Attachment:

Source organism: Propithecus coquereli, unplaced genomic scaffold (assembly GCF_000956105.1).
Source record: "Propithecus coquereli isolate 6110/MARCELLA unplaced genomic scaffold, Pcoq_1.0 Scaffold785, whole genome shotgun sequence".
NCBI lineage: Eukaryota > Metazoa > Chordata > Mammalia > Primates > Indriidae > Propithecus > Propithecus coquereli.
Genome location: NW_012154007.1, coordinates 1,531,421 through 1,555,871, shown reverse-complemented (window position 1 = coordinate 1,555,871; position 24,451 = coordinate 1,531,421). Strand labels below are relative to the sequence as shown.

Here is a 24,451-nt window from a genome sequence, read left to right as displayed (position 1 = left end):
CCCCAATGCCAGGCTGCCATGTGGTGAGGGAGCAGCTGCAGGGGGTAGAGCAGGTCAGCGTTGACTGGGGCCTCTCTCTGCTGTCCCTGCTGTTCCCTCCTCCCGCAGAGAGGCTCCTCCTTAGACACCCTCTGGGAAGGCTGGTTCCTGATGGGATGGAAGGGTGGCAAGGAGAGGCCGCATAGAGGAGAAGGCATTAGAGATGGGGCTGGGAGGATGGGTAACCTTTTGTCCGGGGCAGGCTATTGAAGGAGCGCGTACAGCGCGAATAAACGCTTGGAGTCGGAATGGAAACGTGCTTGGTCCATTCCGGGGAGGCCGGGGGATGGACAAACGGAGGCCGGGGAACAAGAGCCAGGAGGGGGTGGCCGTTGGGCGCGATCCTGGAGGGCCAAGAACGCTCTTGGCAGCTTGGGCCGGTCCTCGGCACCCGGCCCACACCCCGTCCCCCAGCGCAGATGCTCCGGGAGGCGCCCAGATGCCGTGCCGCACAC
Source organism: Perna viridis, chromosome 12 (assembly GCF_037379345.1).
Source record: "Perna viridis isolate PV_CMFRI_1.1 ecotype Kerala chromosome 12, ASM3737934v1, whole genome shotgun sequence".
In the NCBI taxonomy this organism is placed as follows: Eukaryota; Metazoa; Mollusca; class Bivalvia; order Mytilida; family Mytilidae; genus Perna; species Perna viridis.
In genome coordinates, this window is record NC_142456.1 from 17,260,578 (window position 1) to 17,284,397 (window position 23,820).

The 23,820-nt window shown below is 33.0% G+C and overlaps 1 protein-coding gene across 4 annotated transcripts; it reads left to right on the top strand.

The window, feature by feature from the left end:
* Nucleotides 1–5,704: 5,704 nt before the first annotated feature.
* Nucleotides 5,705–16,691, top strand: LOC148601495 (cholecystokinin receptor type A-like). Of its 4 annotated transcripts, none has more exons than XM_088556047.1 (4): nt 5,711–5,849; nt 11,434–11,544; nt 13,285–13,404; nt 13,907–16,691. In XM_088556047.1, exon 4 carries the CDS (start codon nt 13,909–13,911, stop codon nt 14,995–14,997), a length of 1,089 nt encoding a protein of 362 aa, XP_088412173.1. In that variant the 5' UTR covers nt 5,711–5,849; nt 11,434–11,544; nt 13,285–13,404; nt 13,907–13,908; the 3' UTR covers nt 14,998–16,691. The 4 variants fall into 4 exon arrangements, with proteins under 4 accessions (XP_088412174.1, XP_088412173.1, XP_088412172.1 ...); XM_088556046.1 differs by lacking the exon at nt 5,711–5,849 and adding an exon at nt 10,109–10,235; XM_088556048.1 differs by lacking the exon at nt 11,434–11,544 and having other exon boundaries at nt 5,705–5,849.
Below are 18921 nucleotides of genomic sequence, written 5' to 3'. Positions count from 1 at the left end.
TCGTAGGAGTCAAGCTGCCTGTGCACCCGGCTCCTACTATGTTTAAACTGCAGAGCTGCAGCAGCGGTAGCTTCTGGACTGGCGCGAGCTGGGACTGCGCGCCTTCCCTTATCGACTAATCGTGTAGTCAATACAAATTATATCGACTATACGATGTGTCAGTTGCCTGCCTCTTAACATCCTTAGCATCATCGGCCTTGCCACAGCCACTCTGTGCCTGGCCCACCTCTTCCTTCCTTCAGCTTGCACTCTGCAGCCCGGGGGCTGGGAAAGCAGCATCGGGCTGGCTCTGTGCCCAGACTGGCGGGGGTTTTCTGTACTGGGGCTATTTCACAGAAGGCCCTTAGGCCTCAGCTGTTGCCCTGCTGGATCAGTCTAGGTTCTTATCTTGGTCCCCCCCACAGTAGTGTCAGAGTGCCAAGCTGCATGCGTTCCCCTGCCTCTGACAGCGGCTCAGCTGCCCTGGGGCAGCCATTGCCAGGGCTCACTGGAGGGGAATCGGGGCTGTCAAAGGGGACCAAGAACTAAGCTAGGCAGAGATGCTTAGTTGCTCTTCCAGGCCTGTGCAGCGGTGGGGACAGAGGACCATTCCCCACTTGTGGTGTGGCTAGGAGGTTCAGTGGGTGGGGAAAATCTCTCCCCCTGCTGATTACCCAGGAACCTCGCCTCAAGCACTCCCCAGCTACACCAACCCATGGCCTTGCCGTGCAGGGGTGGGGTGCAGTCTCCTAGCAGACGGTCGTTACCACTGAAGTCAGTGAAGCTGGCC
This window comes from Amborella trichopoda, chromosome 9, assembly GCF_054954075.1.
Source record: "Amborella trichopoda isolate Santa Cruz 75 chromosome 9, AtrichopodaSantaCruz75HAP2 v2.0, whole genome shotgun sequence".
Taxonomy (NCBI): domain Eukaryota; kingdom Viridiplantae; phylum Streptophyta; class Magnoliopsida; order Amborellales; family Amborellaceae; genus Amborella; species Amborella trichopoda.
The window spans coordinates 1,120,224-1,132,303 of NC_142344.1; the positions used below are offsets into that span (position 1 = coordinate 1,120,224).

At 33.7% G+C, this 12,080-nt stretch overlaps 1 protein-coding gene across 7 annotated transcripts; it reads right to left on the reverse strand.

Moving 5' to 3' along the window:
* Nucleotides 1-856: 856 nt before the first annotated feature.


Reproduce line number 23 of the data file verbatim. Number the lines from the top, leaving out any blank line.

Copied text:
* Nucleotides 1-856: 856 nt before the first annotated feature.